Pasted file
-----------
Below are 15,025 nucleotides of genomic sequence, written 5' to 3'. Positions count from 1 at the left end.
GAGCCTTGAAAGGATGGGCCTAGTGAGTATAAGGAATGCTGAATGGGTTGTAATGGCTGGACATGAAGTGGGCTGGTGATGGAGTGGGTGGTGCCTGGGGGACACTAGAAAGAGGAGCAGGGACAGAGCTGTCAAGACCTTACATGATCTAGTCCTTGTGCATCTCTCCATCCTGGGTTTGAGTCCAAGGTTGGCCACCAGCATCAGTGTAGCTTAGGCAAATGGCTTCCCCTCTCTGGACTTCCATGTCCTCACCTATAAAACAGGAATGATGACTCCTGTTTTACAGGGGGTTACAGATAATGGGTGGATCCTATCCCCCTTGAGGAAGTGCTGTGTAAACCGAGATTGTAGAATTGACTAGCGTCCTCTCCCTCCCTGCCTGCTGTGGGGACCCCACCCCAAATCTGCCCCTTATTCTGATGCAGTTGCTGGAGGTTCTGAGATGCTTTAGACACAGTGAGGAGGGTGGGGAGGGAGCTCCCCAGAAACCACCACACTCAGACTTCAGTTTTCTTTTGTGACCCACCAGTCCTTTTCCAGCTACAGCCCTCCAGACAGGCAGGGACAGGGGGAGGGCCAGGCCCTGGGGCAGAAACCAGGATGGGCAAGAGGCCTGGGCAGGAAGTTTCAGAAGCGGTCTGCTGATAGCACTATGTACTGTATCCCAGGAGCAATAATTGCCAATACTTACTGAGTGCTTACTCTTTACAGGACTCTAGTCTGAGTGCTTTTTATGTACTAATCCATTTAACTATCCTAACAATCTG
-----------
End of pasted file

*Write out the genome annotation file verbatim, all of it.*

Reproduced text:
Below are 15,025 nucleotides of genomic sequence, written 5' to 3'. Positions count from 1 at the left end.
GAGCCTTGAAAGGATGGGCCTAGTGAGTATAAGGAATGCTGAATGGGTTGTAATGGCTGGACATGAAGTGGGCTGGTGATGGAGTGGGTGGTGCCTGGGGGACACTAGAAAGAGGAGCAGGGACAGAGCTGTCAAGACCTTACATGATCTAGTCCTTGTGCATCTCTCCATCCTGGGTTTGAGTCCAAGGTTGGCCACCAGCATCAGTGTAGCTTAGGCAAATGGCTTCCCCTCTCTGGACTTCCATGTCCTCACCTATAAAACAGGAATGATGACTCCTGTTTTACAGGGGGTTACAGATAATGGGTGGATCCTATCCCCCTTGAGGAAGTGCTGTGTAAACCGAGATTGTAGAATTGACTAGCGTCCTCTCCCTCCCTGCCTGCTGTGGGGACCCCACCCCAAATCTGCCCCTTATTCTGATGCAGTTGCTGGAGGTTCTGAGATGCTTTAGACACAGTGAGGAGGGTGGGGAGGGAGCTCCCCAGAAACCACCACACTCAGACTTCAGTTTTCTTTTGTGACCCACCAGTCCTTTTCCAGCTACAGCCCTCCAGACAGGCAGGGACAGGGGGAGGGCCAGGCCCTGGGGCAGAAACCAGGATGGGCAAGAGGCCTGGGCAGGAAGTTTCAGAAGCGGTCTGCTGATAGCACTATGTACTGTATCCCAGGAGCAATAATTGCCAATACTTACTGAGTGCTTACTCTTTACAGGACTCTAGTCTGAGTGCTTTTTATGTACTAATCCATTTAACTATCCTAACAATCTG